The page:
When I scurried through the inscriptions for water tax, I found many terms for water distribution through canals, channels etc. Taxes were of course collected, for maintenance of the water channel and water bodies.

There was something called “Neer nilaik kaasu” (நீர் நிலைக் காசு) that was collected for the maintenance of lakes and tanks. Perhaps this was not paid by everyone but only by those who drew water for their use. The cultivators had to pay “Neer nilaik kaasu” (நீர் நிலைக் காசு) based on the proportion of water they drew from these water bodies.

There was another type of water tax levied on cultivators. It was calculated on the basis of time that water was drawn. Time was measured in Nadi (naazhigai) in those days (like minutes and hours now). Based on the Naazhigai, the tax was collected. It was known as “Vaddi Naazhi” (வட்டி நாழி  ).

Sometimes entire water bodies were leased out to cultivators who paid “KuLavadai” (குளவடை). At some places, the maintenance of water bodies was funded not by taxes but by donation of lands. Such land grants to take care of maintenance of water bodies were known as “Eri-p-patti” (ஏரிப் பட்டி ). There was a water board to manage these kinds of water bodies. Those who used the water from these water bodies paid the tax by means of the produce from their cultivation. Such payments were known as “Eri aayam” (ஏரியாயம்). Those who wanted to fish in these water bodies had to pay “Eri meen” (ஏரி மீன்).

In general someone who wanted to use the common water body had to pay a tax  as money or by means of the produce they made using the water. The tax amounts were used for the upkeep of these water bodies. This also shows that common folks who drew water for household use were not taxed. But polluting the waters was something unheard of and everyone knew their responsibility in keeping the water bodies free of pollution. The absence of mention of any penalty or fine for misuse or pollution of the water bodies testifies this.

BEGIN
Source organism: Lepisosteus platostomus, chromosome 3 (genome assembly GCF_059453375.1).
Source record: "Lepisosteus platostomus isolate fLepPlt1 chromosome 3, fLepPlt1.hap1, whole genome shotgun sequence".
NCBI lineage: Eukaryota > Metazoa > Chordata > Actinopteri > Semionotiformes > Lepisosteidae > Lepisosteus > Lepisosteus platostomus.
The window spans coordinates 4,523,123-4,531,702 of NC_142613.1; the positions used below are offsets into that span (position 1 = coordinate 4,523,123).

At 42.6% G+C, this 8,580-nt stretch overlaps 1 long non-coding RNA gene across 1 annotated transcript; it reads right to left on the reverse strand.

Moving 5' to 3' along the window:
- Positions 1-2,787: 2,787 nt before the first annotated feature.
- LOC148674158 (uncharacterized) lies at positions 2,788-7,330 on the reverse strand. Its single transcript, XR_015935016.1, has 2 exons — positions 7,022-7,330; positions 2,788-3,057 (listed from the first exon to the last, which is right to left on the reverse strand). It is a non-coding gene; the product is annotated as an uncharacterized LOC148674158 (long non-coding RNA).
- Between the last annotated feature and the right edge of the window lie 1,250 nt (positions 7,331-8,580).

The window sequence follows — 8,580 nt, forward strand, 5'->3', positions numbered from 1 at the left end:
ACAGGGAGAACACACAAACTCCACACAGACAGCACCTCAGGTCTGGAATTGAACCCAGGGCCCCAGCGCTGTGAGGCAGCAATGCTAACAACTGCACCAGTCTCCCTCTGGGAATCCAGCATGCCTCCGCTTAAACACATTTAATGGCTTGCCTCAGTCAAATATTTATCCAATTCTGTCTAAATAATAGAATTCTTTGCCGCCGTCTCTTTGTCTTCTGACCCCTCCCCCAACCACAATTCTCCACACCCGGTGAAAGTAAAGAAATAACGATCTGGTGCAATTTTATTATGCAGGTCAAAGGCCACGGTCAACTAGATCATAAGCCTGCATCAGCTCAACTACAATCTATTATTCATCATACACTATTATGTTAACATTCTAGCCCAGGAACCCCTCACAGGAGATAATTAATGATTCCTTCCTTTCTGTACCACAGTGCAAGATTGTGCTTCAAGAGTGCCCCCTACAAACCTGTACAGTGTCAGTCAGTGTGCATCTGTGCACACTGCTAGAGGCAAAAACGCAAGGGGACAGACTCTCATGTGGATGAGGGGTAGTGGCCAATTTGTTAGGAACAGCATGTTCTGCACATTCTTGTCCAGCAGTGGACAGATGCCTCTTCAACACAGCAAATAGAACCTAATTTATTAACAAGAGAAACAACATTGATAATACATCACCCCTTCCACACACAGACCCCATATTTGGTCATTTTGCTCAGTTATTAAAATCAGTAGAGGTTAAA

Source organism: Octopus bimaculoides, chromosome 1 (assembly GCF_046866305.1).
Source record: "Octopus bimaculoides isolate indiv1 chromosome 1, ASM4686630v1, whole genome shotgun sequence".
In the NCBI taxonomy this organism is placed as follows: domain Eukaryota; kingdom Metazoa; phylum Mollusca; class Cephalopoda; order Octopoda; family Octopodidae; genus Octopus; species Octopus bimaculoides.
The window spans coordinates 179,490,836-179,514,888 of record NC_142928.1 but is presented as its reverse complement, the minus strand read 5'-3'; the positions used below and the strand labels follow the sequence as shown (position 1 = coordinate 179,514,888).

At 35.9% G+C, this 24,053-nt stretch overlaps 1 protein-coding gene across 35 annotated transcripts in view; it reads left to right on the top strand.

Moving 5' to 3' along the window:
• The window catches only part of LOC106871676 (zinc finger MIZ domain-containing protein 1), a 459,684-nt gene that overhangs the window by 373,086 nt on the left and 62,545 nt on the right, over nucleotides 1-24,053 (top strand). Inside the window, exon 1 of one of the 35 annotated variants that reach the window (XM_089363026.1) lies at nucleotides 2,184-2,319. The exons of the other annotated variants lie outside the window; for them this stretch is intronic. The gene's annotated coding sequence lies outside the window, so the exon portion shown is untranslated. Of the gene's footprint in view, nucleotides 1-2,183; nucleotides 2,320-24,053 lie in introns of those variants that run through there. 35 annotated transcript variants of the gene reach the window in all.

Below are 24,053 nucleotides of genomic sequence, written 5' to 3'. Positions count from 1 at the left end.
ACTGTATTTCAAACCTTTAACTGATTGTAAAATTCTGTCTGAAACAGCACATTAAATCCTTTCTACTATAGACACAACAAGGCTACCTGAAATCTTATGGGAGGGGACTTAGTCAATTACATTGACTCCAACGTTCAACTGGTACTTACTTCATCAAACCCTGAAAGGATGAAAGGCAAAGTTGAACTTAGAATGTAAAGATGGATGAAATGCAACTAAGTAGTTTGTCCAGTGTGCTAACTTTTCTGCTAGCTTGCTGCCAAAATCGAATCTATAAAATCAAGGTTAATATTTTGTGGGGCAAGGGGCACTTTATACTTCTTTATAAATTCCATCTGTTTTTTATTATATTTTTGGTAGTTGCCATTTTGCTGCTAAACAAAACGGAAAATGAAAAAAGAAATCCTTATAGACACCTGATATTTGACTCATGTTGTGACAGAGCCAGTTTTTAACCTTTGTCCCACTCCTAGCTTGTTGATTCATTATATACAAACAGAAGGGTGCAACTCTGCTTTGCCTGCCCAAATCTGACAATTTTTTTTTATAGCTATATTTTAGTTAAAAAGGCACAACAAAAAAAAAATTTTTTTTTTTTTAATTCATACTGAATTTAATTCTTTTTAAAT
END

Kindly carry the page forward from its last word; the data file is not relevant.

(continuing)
There were exclusive water channels for drinking purpose. They were known as “Chenneer podhuviLai” (செந்நீர் பொதுவிளை ). Chenneer means clear water. For the maintenance of these clear water bodies, a tax was collected by name “Chenneer vettti” (செந்நீர் வெட்டி ).

Apart from Chenneer from fresh water flows or rivers, common wells and wells in individual houses fulfilled the need for drinking water. Womenfolk had used rivers for bathing purposes which is made out from the last verse of the Thiru-p-palliyezhuchi verses of Thondar adi-p podi Azhwar. 

So far I have not come across water tax for drinking and household purposes. Water conservation by means wells and tanks had been a norm everywhere. The protection and growth of trees that help to detect underground water veins is also a feature we come across in ancient Tamil texts. The scenario of the ancient Tamil lands gives an appearance of an informed society that protected and worshiped water.

Marble block inscribed with 'water law' found in Laodicea